Yet another judge has struck down a state constitutional amendment defining marriage as the union of a man and a woman. These rulings claim that the equal protection of the law requires the redefinition of marriage. It does not. State laws that reflect the truth about marriage are constitutional.
U.S. District Judge Arenda L. Wright Allen discarded the votes of 57 percent of Virginians as she struck down Virginia’s 2006 constitutional amendment defining marriage as the union of man and woman. Allen wrote, “Gay and lesbian individuals share the same capacity as heterosexual individuals to form, preserve and celebrate loving, intimate and lasting relationships.” But this assertion about equality fails to address the question of what marriage is.
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Equality demands that we treat in the same ways things that are the same. But a same-sex relationship is fundamentally different from a marriage. No same-sex union can produce a child. And no same-sex relationship can provide a child with a mother and a father.
The government isn’t in the business of affirming our loves. Rather, it leaves consenting adults free to live and love as they choose.
And consenting adults are legally free to do so. Contrary to what some say, there is no ban on same-sex relationships. Nothing about them is illegal. In all 50 states, two people of the same sex may choose to live together, choose to join a religious community that blesses their relationship, and choose a workplace offering joint benefits.
What’s at issue is whether the Courts will redefine marriage—and then force every citizen, religious institution, and business to treat same-sex relationships as if they are marriages. At issue is whether the government will trample the constitutional rights of Americans (such as the free exercise of religion) as it coerces and compels them to recognize and affirm same-sex relationships as marriages.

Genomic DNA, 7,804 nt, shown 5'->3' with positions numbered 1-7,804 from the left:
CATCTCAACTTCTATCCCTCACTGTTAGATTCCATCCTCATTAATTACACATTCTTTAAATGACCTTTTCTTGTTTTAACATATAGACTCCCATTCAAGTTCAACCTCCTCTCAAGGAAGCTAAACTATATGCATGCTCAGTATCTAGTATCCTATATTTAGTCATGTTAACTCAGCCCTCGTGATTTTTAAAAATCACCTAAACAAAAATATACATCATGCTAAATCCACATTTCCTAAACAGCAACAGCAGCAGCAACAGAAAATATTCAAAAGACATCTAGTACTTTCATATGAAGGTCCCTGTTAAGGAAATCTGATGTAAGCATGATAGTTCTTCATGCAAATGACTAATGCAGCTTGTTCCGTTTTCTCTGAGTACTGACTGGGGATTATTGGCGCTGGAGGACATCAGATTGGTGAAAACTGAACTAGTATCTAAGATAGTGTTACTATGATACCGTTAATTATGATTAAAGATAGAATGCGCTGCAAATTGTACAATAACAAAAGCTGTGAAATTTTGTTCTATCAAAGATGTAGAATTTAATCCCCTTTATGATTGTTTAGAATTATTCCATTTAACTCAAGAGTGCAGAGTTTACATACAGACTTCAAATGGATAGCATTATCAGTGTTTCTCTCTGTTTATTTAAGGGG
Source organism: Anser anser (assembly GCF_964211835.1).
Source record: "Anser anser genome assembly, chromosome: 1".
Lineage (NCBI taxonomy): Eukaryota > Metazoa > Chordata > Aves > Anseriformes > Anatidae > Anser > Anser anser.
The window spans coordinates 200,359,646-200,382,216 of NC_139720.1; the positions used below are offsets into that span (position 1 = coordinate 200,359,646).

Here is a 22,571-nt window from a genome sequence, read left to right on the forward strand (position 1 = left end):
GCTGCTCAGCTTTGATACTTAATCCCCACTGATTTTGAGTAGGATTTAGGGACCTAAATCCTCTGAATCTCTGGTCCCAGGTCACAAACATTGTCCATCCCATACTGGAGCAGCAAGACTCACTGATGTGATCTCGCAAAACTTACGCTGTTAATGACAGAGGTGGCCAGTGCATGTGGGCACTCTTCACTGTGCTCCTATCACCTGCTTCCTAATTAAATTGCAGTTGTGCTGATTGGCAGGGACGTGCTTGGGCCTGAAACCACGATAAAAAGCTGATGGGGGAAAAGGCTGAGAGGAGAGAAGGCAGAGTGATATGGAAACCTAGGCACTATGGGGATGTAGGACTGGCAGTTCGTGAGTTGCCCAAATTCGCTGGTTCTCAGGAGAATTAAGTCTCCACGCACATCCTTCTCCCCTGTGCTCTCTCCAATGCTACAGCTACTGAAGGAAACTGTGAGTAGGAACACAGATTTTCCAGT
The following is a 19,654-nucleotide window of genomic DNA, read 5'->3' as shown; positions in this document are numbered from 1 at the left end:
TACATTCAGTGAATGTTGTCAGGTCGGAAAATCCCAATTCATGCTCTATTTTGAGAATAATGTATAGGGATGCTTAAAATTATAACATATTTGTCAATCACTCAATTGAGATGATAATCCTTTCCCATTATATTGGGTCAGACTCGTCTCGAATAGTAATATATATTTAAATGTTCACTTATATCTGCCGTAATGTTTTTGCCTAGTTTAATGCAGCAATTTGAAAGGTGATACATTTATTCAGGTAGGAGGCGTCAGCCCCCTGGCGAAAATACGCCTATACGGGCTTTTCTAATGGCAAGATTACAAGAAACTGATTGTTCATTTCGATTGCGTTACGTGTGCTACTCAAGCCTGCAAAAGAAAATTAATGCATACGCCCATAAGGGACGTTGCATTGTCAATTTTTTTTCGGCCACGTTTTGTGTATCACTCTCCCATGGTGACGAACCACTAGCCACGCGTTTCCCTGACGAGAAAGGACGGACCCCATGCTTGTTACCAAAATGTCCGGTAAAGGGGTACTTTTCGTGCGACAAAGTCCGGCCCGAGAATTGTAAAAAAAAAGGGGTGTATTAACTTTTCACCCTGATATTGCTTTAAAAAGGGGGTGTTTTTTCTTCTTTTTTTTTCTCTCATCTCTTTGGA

While respecting everyone’s civil rights, government rightly recognizes, protects, and promotes marriage between a man and a woman as the ideal institution for procreative love, childbearing, and child-rearing. Recognizing that we are all created equal doesn’t challenge this historic understanding
Nor does the Supreme Court’s ruling last summer in the Defense of Marriage Act case. While the Court ordered the federal government to recognize all state-recognized marriages (including same-sex relationships), the Court declared that “the definition and regulation of marriage has been treated as being within the authority and realm of the separate States.” The states remain free—and should continue—to define marriage as the union of one man and one woman.
Indeed, Justice Samuel Alito’s dissenting opinion makes clear the actual constitutional status of marriage laws. Alito frames the debate as a contest between two visions of marriage—what he calls the “conjugal” and “consent-based” views. It is a contest in which the Constitution takes no sides.
Alito cites my book, What Is Marriage? Man and Woman: A Defense, as an example of the conjugal view of marriage: a “comprehensive, exclusive, permanent union that is intrinsically ordered to producing new life.” He cites Jonathan Rauch as a proponent of the consent-based idea that marriage is a commitment marked by emotional union.
Alito explains that the Constitution is silent on which of these substantive visions of marriage is correct. The Court, he says, should defer to democratic debate.
Indeed, whatever any individual American thinks about marriage, the courts shouldn’t redefine it. Marriage policy should be worked out through the democratic process, not dictated by unelected judges in an activist decision that has no grounding in the text or logic of our Constitution. The courts should uphold the freedom of the American people and their elected representatives to make marriage policy.